Initially when I heard of the proposed point change for the Nextel Cup series, I thought it was a horrible idea. The whole point of the original system, which has been in place since 1975, was that NASCAR was a season long play-off in which the...
Initially when I heard of the proposed point change for the Nextel Cup series, I thought it was a horrible idea. The whole point of the original system, which has been in place since 1975, was that NASCAR was a season long play-off in which the most consistent driver was awarded the trophy.
While although it remains to be seen how the proposed changes will affect the sport, I am cautiously warming up to the idea of the playoff ideology. In summary, the initial 26 races of the year will be the "regular season", and the last ten events will be the "playoff period", determining the championship.
Details on exactly how this will be carried out are not yet available, but most experts assume that the top ten drivers will not be reset to zero, as previously discussed. Some type of "seeding" will be worked out between positions one and ten. NASCAR also does not want to discard any racer within a certain number of points of the leader even if they are in a position outside the top ten (ie. If No. 11 in points is 400-600 points shy of the leader, he will be eligible for the playoff round).
It is not a popular proposition. Internet chat rooms, fan pit boards, website polls and 95% of the Nextel Cup garage do not favor the change.
"I'm not trying to boast or anything," commented Dale Earnhardt, Jr. "But odds are I'd be in the top-10 if we had an average year, and I still don't like it. I think the change is a little aggressive.
"There are a lot of things I would love to change about the sport. The point system is not at the top of my list."
There seems to be a widespread barrel of griping among Cup drivers over the format revision, Busch and Truck teams will not be affected. One of the biggest concerns is how sponsors will react if their race team fails to qualify for the post-season battle.
Sure, they will be allowed to race, but obviously TV and media attention will be heavily focused on the drivers competing for the championship - leaving those teams who are not in a media black-hole.
"I think we're taking a big chance with sponsors," said Dale Jarrett. "You can sit here and try to convince me all that you want about the networks are gonna make sure that everybody else is shown too. Unless you're leading that race, and I'm not even sure then if you're not one of those 10 that you're gonna be talked about that much.
"Let's use this as an example, but just say we've had a pretty decent 25 races and I'm seventh in the points going into Richmond, but from fifth to 12th is really close - within 100 points of each other. On the first lap I get taken out at Richmond and my car is torn up beyond repair and I go all the way back to 11th or 12th. You're gonna tell UPS, who spends millions of dollars, that the best their car can finish this season is 11th? I'm not sure how long they'll be around. I'm not putting words in their mouth, I just know of conversations I've had with them."
Opinions also are being made about the schedule in general. If we are to have a ten-race playoff, then shouldn't the last ten events be at the premiere tracks on the circuit? Currently the last ten races of the season are New Hampshire, Dover, Talladega, Kansas, Charlotte, Martinsville, Atlanta, Phoenix, Darlington and Homestead.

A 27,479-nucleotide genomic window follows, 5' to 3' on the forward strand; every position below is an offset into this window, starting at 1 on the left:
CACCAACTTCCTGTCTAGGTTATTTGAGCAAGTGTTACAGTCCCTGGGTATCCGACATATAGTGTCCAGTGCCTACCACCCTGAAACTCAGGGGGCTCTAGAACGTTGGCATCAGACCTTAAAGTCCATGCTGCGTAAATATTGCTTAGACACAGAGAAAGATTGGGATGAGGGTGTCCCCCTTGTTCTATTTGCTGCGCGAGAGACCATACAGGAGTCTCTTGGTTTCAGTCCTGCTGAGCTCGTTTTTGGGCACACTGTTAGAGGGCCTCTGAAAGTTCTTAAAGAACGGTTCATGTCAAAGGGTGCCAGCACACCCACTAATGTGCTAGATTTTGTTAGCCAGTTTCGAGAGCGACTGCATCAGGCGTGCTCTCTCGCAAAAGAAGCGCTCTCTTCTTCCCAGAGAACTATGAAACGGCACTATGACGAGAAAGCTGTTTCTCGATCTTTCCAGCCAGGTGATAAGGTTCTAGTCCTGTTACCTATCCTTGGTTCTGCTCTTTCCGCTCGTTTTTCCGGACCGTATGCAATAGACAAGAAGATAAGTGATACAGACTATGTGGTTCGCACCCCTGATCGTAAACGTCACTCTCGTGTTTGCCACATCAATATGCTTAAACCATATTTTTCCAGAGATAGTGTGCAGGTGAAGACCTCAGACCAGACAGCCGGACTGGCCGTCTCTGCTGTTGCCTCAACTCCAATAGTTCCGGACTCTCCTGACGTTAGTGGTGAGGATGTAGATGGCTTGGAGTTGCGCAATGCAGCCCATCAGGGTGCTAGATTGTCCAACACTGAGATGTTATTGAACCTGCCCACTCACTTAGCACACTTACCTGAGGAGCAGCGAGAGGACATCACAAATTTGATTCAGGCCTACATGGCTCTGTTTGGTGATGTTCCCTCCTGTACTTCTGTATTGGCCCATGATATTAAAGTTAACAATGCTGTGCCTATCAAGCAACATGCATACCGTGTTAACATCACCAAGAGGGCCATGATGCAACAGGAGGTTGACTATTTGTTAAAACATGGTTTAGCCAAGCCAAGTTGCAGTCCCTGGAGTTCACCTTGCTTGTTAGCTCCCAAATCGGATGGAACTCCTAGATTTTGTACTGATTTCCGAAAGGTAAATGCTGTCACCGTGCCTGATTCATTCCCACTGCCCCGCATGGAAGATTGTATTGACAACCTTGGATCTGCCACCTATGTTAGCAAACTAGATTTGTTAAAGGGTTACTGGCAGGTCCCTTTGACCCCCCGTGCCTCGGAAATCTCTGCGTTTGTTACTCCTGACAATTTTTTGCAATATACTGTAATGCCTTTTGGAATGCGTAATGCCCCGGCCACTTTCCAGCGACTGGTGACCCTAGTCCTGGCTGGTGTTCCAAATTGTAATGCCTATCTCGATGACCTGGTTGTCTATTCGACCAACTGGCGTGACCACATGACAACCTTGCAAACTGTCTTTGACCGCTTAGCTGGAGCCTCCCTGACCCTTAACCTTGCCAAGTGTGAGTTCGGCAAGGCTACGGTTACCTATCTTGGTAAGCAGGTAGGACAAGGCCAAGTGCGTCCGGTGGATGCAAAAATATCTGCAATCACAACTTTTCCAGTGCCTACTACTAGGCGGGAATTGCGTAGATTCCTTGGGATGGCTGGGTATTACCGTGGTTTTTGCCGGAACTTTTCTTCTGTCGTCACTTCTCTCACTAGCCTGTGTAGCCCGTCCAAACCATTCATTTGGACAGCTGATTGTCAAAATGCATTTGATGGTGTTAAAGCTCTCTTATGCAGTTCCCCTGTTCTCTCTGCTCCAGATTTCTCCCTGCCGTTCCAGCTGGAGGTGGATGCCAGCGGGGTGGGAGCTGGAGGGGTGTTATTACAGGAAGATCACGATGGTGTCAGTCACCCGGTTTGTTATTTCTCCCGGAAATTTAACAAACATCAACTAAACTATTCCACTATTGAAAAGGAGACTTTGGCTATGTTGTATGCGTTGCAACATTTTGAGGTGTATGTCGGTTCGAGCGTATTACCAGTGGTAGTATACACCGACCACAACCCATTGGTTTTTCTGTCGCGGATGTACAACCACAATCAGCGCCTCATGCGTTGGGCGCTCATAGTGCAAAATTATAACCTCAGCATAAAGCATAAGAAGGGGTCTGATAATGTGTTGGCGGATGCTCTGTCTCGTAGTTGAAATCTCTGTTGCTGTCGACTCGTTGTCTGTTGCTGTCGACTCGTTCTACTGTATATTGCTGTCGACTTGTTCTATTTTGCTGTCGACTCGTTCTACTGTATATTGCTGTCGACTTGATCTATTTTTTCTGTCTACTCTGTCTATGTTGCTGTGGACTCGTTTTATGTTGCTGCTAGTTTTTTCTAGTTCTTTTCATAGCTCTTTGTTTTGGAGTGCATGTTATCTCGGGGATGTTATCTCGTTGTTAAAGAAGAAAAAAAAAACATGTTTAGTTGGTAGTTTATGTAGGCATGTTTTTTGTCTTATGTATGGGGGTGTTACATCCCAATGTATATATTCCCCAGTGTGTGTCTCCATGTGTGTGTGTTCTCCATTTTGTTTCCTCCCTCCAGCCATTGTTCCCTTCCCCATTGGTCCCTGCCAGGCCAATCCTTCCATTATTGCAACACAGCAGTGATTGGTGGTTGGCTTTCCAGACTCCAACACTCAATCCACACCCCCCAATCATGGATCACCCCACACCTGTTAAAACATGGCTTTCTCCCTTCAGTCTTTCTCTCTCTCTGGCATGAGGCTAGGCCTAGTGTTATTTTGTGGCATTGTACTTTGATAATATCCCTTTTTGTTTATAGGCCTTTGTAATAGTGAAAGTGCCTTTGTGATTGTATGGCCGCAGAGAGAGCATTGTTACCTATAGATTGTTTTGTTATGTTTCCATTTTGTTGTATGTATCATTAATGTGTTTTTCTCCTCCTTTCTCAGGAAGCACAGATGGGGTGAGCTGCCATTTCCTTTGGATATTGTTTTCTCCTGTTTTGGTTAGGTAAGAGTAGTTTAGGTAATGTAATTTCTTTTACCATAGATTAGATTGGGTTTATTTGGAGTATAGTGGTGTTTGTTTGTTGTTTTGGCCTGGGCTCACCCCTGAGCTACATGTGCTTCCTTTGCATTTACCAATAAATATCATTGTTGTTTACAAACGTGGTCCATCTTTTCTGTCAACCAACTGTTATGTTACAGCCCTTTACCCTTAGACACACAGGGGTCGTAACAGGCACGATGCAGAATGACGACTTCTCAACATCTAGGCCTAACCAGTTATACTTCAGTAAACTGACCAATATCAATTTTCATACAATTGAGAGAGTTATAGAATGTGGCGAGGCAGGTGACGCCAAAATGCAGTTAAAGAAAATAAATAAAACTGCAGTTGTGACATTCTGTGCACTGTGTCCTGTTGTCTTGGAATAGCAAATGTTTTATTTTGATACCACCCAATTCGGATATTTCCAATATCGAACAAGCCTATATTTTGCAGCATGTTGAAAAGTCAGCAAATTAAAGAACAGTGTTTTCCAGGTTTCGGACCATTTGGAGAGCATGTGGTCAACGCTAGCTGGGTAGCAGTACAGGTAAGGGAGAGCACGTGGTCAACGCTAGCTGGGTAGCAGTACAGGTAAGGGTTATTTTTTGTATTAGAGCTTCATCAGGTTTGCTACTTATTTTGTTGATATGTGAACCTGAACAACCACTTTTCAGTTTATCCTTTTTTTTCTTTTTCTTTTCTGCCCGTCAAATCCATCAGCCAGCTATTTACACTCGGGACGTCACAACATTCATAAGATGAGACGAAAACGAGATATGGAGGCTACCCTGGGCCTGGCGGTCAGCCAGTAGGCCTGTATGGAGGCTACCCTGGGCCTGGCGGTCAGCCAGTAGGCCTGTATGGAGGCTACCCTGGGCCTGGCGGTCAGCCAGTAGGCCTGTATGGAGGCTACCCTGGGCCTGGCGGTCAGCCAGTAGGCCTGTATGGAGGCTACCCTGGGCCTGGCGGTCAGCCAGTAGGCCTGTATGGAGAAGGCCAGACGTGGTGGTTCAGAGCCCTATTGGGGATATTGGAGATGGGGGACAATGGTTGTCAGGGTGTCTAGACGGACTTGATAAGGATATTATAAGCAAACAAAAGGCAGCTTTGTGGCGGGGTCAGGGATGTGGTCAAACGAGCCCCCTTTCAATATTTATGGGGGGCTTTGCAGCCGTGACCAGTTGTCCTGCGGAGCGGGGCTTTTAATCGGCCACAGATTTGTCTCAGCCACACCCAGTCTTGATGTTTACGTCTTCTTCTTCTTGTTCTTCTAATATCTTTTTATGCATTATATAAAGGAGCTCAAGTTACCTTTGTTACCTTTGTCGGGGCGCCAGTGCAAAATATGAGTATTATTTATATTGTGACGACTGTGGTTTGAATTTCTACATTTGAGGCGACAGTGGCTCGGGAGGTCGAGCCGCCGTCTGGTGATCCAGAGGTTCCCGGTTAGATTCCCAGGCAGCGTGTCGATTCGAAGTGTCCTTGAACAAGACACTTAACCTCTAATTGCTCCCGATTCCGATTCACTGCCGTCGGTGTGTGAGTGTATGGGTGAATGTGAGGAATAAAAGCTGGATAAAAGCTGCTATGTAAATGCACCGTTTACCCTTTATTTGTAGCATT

Driver Kevin Harvick agrees, "I think our marquee tracks need to be out last ten races. It needs to be Bristol, Daytona, and Richmond. I'm 50-50 on it right now."
Every race fan knows that NASCAR opens their season with its premium product, the Daytona 500 - NASCAR's ""Super Bowl". If we are going to have a playoff style point system, shouldn't the season end with its biggest event?
It is clear to see what is driving the alteration. Television. NASCAR needs to be able to compete with the NFL and the NBA if they are going to succeed in bringing the sport to a more mainstream demographic. The playoff style season is one way to keep fans glued to their sets on chilly Fall Sunday afternoons, instead of clicking over to football.
The sanctioning body has made no secret that in addition to their title sponsor change this year, is a mammoth marketing plan designed to recruit new NASCAR fans. The danger for NASCAR is not the radical change in the point system, but the undermining of its loyalists.
There is no truer fan in sports than a NASCAR fan. They give up beach side resort vacations to pack the whole family in an RV and head down to Talladega for the weekend, they pay the electrical bill late to buy Earnhardt's latest Oreo diecast, they sit in the blazing sun smack in the middle of July in Chicago to watch their favorite driver whip around the asphalt.
NASCAR should be very concerned that according to several Internet polls, that 85% of their fan base is infuriated by the makeover of the championship point system. They cannot afford to lose fans, no matter how fast they make new ones.
It will either be the best decision NASCAR has ever made, or the worst. I am divided. Sure, those last ten races are going to be amazing, usually at that point in the season everyone is so exhausted those events lack the luster of the first few months for those of us traveling in the NASCAR road show. For us, it will be a welcome burst of excitement.
I don't know how the fans, most of which enjoy NASCAR from the comfort of their air-conditioned living room, will react. I don't know if the buzz will translate on TV, although I am sure NBC is already in production gearing up their new "we know drama" commercials.
One thing is for sure, if they get the kind of television ratings they are hoping to rake in from this kind of sweeping change, it will be the best idea since sliced bread. No matter who thinks it's a bad idea.